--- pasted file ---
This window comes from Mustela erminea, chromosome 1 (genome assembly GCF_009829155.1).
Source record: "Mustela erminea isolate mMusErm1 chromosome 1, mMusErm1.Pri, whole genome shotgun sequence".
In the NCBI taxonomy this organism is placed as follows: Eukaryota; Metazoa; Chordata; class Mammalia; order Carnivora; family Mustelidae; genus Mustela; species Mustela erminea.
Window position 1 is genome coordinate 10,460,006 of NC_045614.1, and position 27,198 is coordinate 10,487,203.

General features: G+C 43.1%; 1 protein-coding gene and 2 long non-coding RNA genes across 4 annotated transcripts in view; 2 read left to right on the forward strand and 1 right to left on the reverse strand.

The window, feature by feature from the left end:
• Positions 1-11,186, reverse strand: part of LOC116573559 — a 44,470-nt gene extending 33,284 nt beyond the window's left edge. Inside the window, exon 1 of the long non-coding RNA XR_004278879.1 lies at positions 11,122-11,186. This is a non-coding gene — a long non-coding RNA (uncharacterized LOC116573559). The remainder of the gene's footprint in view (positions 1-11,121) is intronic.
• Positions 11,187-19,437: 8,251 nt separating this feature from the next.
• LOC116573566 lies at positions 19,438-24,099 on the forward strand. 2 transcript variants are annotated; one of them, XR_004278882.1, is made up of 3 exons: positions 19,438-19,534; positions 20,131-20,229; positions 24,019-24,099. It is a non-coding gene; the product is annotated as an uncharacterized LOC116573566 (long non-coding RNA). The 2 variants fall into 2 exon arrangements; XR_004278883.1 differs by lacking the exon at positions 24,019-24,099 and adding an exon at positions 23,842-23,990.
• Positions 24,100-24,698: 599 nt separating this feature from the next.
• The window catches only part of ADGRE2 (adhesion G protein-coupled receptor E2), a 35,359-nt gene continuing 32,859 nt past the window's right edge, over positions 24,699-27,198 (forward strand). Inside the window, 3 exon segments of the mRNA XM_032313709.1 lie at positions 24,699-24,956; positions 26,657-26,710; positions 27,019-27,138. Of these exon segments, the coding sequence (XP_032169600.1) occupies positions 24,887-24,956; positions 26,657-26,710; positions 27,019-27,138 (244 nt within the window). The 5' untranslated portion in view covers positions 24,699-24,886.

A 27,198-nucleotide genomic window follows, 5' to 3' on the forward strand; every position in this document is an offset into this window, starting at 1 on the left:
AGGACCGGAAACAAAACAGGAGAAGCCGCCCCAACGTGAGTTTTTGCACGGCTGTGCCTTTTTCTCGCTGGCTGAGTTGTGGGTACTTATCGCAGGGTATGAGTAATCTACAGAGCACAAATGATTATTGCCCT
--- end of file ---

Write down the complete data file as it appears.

This window comes from Mustela erminea, chromosome 1 (genome assembly GCF_009829155.1).
Source record: "Mustela erminea isolate mMusErm1 chromosome 1, mMusErm1.Pri, whole genome shotgun sequence".
In the NCBI taxonomy this organism is placed as follows: Eukaryota; Metazoa; Chordata; class Mammalia; order Carnivora; family Mustelidae; genus Mustela; species Mustela erminea.
Window position 1 is genome coordinate 10,460,006 of NC_045614.1, and position 27,198 is coordinate 10,487,203.

General features: G+C 43.1%; 1 protein-coding gene and 2 long non-coding RNA genes across 4 annotated transcripts in view; 2 read left to right on the forward strand and 1 right to left on the reverse strand.

The window, feature by feature from the left end:
• Positions 1-11,186, reverse strand: part of LOC116573559 — a 44,470-nt gene extending 33,284 nt beyond the window's left edge. Inside the window, exon 1 of the long non-coding RNA XR_004278879.1 lies at positions 11,122-11,186. This is a non-coding gene — a long non-coding RNA (uncharacterized LOC116573559). The remainder of the gene's footprint in view (positions 1-11,121) is intronic.
• Positions 11,187-19,437: 8,251 nt separating this feature from the next.
• LOC116573566 lies at positions 19,438-24,099 on the forward strand. 2 transcript variants are annotated; one of them, XR_004278882.1, is made up of 3 exons: positions 19,438-19,534; positions 20,131-20,229; positions 24,019-24,099. It is a non-coding gene; the product is annotated as an uncharacterized LOC116573566 (long non-coding RNA). The 2 variants fall into 2 exon arrangements; XR_004278883.1 differs by lacking the exon at positions 24,019-24,099 and adding an exon at positions 23,842-23,990.
• Positions 24,100-24,698: 599 nt separating this feature from the next.
• The window catches only part of ADGRE2 (adhesion G protein-coupled receptor E2), a 35,359-nt gene continuing 32,859 nt past the window's right edge, over positions 24,699-27,198 (forward strand). Inside the window, 3 exon segments of the mRNA XM_032313709.1 lie at positions 24,699-24,956; positions 26,657-26,710; positions 27,019-27,138. Of these exon segments, the coding sequence (XP_032169600.1) occupies positions 24,887-24,956; positions 26,657-26,710; positions 27,019-27,138 (244 nt within the window). The 5' untranslated portion in view covers positions 24,699-24,886.

A 27,198-nucleotide genomic window follows, 5' to 3' on the forward strand; every position in this document is an offset into this window, starting at 1 on the left:
AGGACCGGAAACAAAACAGGAGAAGCCGCCCCAACGTGAGTTTTTGCACGGCTGTGCCTTTTTCTCGCTGGCTGAGTTGTGGGTACTTATCGCAGGGTATGAGTAATCTACAGAGCACAAATGATTATTGCCCT